The College of Charleston has created online exhibits to highlight underrepresented race, class, gender, and labor histories within the Lowcountry region, and in historically interconnected Atlantic World sites. You can see photographs, interact with maps, view letters, and read essays on topics such as The Orangeburg Massacre, the post-emancipation Carolinas, and the Charleston Hospital Workers Movement.
The Shape of the State
StudySC has a new look! We now have a new color scheme and layout, but still have all the same great content about South Carolina. But the important change can be seen best if you access StudySC with a tablet or smartphone. We now have a responsive design, carefully built so that you can easily navigate the site even on a small device!
Coming soon--we will be adding more links to DISCUS resources on each content page and including more links to multimedia such as podcasts and video from ETV.
While I was enjoying my day off on Presidents' Day, a teacher and her class were hard at work. A teacher at W.H. Chapman Elementary School in Spartanburg emailed me three problems on StudySC that her students had found on the site, all on the content dealing with famous South Carolina African-Americans. The date of birth was wrong for Mamie "Peanut" Johnson, the date of death was missing for boxer Joe Frazier, and the date of birth was written as two different dates in the linked article for Chris Rock.
The technology blog Boing Boing has a wonderful article on the art show Face Jugs: Art and Ritual in 19th-Century South Carolina, which exhibits both original face jug art from 19th century Edgefield county and an enlarged 3D version made with 3D scanning and printing technology.
What does a Christmas plant, a pro-wrestler, the Great Awakening, Behaviorism, and poetry have in common? The people recently added to the South Carolina People section in StudySC! I have added 9 South Carolinians of note, including a poet, a legislator, a clergyman, and an explorer.
In 3 days DISCUS will be making changes to its current resources and adding a selection of new products. Due to these changes, some links in StudySC may be down temporarily as we update to these new products. I anticipate that we will be able to add even more direct links to great articles, maps, images, and other content in DISCUS to the pages in StudySC.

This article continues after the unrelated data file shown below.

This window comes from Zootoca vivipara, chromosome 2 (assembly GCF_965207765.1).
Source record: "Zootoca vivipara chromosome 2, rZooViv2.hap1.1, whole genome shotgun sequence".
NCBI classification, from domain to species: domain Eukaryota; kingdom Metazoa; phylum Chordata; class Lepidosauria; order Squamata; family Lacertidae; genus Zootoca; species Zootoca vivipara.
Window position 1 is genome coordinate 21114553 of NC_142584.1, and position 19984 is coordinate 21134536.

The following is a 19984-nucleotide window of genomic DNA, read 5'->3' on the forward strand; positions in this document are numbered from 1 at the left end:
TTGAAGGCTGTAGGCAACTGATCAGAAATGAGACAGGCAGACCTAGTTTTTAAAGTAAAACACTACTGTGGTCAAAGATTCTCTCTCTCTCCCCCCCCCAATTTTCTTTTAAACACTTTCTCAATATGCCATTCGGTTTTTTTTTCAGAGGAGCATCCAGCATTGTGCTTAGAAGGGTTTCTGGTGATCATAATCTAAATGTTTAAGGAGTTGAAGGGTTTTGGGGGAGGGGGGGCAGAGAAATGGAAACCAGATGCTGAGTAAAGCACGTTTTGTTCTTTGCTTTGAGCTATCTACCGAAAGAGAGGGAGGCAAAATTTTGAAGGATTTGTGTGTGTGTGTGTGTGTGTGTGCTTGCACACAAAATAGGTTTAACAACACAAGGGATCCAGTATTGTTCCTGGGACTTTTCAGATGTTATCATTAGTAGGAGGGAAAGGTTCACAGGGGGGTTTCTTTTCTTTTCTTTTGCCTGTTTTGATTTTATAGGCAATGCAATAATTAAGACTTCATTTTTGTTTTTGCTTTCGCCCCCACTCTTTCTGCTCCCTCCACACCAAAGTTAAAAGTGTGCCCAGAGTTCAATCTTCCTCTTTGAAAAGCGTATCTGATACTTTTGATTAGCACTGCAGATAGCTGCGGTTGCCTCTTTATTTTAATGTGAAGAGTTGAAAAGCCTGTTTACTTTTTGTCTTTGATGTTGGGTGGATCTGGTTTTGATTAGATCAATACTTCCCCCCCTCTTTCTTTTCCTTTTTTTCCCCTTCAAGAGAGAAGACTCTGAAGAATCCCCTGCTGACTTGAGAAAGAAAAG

Forbes Magazine has a unique interactive map that shows migration from one United States county to another. Now you can explore the patterns of how people move from or to South Carolina. In 2010, 41 people moved from Queens County, NY to Richland County, SC and 38 people moved from Richland County, SC to Queens County. Why do you think people move from one county to another? It could be for family, work, or education.
I was honored to be asked to write the technology column for the 2011 SC Middle School Association Journal about online resources that educators can use to teach South Carolina-related standards. The column and entire journal issue is available online at the Association's website.
They're here! The SC Association of School Librarians announced the 2012-213 South Carolina Book Award nominees at their conference in March. Now StudySC features these award-winning books in the updated SC Book Award section.
Each book features a picture of the cover, description, and links to online resources such as:
- Book Reviews
- Author Website
- Author Biography
- Reader Guides
- and more!
I was at a conference last week in Washington, DC and much to my surprise there was not one but two South Carolina connections at the hotel and conference center. Here are pictures from the hotel of two famous South Carolinians. Be on the lookout as you travel and document your own SC findings!